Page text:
Want Some Yield With Your Government Bonds? Try This ETF
Ten-year Treasury yields slid 3.5 percent yesterday to a close of 1.8 percent, bringing the year-to-date decline for yields on benchmark U.S. government debt to a staggering 20.7 percent. For those that think yields on Treasurys are piddly, they are correct, but significantly lower yields can be found on government bonds in other developed markets.
Years of quantitative easing and implementation of negative interest rates have made it difficult for investors to find decent yields on developed markets' sovereign debt. Fortunately, the weaker dollar has made emerging markets bonds more attractive. Yield-starved investors can play that theme while capturing yield with the Cambria Sovereign High Yield Bond ETF (NYSE: SOVB).
SOVB, which debuted in February, is an actively managed fund and not a dedicated emerging markets play as highlighted by the ETF's combined weight of 9.6 percent to New Zealand and Australia at the end of the first quarter.
“SOVB launched just this past February and currently has about $4 million in assets under management, which is reasonably expected at this point in the fund’s life cycle,” said Street One Financial Vice President Paul Weisbruch in a note out Tuesday. “While the High Yield Bond category in U.S. listed ETFs is robust in terms of investor interest and invested assets, there is certainly opportunity in the 'Global' niche within High Yield Bond investing as the lion’s share of assets are currently in U.S. focused HY strategies.”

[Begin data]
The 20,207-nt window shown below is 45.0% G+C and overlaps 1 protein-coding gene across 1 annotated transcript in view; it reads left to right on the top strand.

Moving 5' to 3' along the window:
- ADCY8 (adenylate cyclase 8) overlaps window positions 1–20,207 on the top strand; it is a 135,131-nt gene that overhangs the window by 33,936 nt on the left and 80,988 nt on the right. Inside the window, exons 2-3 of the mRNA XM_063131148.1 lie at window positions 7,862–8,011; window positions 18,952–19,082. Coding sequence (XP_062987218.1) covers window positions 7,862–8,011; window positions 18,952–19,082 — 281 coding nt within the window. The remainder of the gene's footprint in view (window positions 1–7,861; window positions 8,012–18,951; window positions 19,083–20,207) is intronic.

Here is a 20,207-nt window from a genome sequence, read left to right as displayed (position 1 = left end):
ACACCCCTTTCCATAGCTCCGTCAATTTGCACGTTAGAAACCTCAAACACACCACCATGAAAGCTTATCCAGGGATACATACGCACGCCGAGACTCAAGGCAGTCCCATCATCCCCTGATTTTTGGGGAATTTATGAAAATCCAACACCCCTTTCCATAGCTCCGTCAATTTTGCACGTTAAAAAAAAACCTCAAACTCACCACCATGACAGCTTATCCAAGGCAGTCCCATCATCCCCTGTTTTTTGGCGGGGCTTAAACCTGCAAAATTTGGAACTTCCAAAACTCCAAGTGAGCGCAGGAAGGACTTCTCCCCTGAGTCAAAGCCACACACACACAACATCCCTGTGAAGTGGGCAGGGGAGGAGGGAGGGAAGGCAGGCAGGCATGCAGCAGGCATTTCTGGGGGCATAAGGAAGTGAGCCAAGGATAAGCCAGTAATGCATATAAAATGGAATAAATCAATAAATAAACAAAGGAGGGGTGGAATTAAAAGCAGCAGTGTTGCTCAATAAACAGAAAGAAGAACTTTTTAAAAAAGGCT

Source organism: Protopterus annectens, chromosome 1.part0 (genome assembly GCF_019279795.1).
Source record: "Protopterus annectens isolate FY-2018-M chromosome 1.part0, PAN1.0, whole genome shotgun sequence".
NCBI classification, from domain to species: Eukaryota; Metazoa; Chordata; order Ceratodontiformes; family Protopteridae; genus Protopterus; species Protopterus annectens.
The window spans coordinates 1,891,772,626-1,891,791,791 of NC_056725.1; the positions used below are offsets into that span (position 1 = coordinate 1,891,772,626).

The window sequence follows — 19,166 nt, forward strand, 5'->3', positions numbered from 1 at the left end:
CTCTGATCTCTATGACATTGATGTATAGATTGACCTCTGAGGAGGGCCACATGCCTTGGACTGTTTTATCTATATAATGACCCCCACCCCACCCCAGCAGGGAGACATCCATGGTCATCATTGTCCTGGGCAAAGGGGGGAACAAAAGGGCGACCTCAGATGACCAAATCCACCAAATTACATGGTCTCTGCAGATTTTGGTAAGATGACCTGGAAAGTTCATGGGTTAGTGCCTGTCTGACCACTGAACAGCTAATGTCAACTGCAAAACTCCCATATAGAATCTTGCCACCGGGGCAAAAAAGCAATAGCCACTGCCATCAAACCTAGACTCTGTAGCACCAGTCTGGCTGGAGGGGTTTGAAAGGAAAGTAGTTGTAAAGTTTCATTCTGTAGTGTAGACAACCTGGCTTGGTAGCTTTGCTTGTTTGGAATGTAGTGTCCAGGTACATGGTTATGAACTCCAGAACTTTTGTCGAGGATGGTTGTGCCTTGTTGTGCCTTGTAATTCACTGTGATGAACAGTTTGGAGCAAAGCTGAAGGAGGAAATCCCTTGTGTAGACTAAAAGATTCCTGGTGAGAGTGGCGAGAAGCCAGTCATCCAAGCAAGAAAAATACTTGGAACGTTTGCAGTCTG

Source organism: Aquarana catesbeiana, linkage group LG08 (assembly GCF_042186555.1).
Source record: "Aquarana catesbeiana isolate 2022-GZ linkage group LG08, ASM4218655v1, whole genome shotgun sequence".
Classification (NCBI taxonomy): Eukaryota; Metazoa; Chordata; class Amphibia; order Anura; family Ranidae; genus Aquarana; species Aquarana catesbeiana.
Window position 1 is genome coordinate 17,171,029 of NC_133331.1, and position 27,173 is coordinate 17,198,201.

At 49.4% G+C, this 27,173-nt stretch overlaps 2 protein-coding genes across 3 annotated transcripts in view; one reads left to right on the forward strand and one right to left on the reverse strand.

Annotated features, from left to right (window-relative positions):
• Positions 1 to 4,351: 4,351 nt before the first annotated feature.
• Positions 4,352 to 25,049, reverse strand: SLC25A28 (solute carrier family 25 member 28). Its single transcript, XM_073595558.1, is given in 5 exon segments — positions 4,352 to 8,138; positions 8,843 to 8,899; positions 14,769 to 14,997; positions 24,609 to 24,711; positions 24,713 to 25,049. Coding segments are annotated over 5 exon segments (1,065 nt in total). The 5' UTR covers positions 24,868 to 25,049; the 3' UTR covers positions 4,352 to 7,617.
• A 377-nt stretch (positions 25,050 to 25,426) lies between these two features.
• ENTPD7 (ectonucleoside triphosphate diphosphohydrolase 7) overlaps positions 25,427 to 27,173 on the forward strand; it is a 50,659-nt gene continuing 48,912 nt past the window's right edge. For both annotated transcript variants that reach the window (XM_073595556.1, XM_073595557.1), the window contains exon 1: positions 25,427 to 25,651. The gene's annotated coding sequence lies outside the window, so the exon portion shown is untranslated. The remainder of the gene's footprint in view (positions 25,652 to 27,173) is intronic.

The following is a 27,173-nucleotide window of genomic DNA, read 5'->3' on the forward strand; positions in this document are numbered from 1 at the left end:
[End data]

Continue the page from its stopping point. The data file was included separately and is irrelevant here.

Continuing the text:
SOVB “applies the Cambria's core principles of value investing to fixed income by buying and holding attractively priced foreign government bonds with high yield characteristics. While traditional bond funds are often concentrated in the largest debtors, SOVB holds a well-diversified portfolio of liquid sovereign debt,” according to California-based Cambria.
With emerging markets bonds on the mend, SOVB could prove to be a well-timed launch as investors revisit the asset class in search of yield. Emerging markets governments and some corporations binge borrowed in dollars during the various versions of the Fed's quantitative easing programs. It looked smart as the dollar weakened against a plethora of developed and emerging currencies, but those emerging markets borrowers were caught off guard when the dollar started soaring several years ago.
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